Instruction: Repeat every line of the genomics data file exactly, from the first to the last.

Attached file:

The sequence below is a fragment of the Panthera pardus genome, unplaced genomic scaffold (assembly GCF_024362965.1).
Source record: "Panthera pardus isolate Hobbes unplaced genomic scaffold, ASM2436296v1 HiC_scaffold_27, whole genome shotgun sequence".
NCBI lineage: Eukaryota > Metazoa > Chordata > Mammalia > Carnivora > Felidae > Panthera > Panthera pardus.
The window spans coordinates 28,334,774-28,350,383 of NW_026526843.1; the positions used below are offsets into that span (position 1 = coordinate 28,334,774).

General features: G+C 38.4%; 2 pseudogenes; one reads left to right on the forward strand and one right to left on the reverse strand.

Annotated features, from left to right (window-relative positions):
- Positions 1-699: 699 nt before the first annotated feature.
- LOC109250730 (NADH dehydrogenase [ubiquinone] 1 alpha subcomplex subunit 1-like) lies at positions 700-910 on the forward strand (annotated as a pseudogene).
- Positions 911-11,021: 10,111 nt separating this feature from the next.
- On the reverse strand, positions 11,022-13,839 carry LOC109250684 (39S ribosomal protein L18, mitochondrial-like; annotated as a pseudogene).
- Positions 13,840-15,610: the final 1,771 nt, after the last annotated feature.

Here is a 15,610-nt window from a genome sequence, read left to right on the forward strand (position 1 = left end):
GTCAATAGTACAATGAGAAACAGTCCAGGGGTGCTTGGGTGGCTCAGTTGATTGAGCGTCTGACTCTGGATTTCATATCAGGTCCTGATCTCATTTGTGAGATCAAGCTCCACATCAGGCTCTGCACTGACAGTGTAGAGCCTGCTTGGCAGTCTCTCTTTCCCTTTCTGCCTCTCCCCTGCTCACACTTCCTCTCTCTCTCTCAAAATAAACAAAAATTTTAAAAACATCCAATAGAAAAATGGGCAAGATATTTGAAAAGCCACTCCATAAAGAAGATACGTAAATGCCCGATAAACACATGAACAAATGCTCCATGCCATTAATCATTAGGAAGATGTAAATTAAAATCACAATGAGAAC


The sequence below is a fragment of the Panthera pardus genome, unplaced genomic scaffold (assembly GCF_024362965.1).
Source record: "Panthera pardus isolate Hobbes unplaced genomic scaffold, ASM2436296v1 HiC_scaffold_27, whole genome shotgun sequence".
NCBI lineage: Eukaryota > Metazoa > Chordata > Mammalia > Carnivora > Felidae > Panthera > Panthera pardus.
The window spans coordinates 28,334,774-28,350,383 of NW_026526843.1; the positions used below are offsets into that span (position 1 = coordinate 28,334,774).

General features: G+C 38.4%; 2 pseudogenes; one reads left to right on the forward strand and one right to left on the reverse strand.

Annotated features, from left to right (window-relative positions):
- Positions 1-699: 699 nt before the first annotated feature.
- LOC109250730 (NADH dehydrogenase [ubiquinone] 1 alpha subcomplex subunit 1-like) lies at positions 700-910 on the forward strand (annotated as a pseudogene).
- Positions 911-11,021: 10,111 nt separating this feature from the next.
- On the reverse strand, positions 11,022-13,839 carry LOC109250684 (39S ribosomal protein L18, mitochondrial-like; annotated as a pseudogene).
- Positions 13,840-15,610: the final 1,771 nt, after the last annotated feature.

Here is a 15,610-nt window from a genome sequence, read left to right on the forward strand (position 1 = left end):
GTCAATAGTACAATGAGAAACAGTCCAGGGGTGCTTGGGTGGCTCAGTTGATTGAGCGTCTGACTCTGGATTTCATATCAGGTCCTGATCTCATTTGTGAGATCAAGCTCCACATCAGGCTCTGCACTGACAGTGTAGAGCCTGCTTGGCAGTCTCTCTTTCCCTTTCTGCCTCTCCCCTGCTCACACTTCCTCTCTCTCTCTCAAAATAAACAAAAATTTTAAAAACATCCAATAGAAAAATGGGCAAGATATTTGAAAAGCCACTCCATAAAGAAGATACGTAAATGCCCGATAAACACATGAACAAATGCTCCATGCCATTAATCATTAGGAAGATGTAAATTAAAATCACAATGAGAAC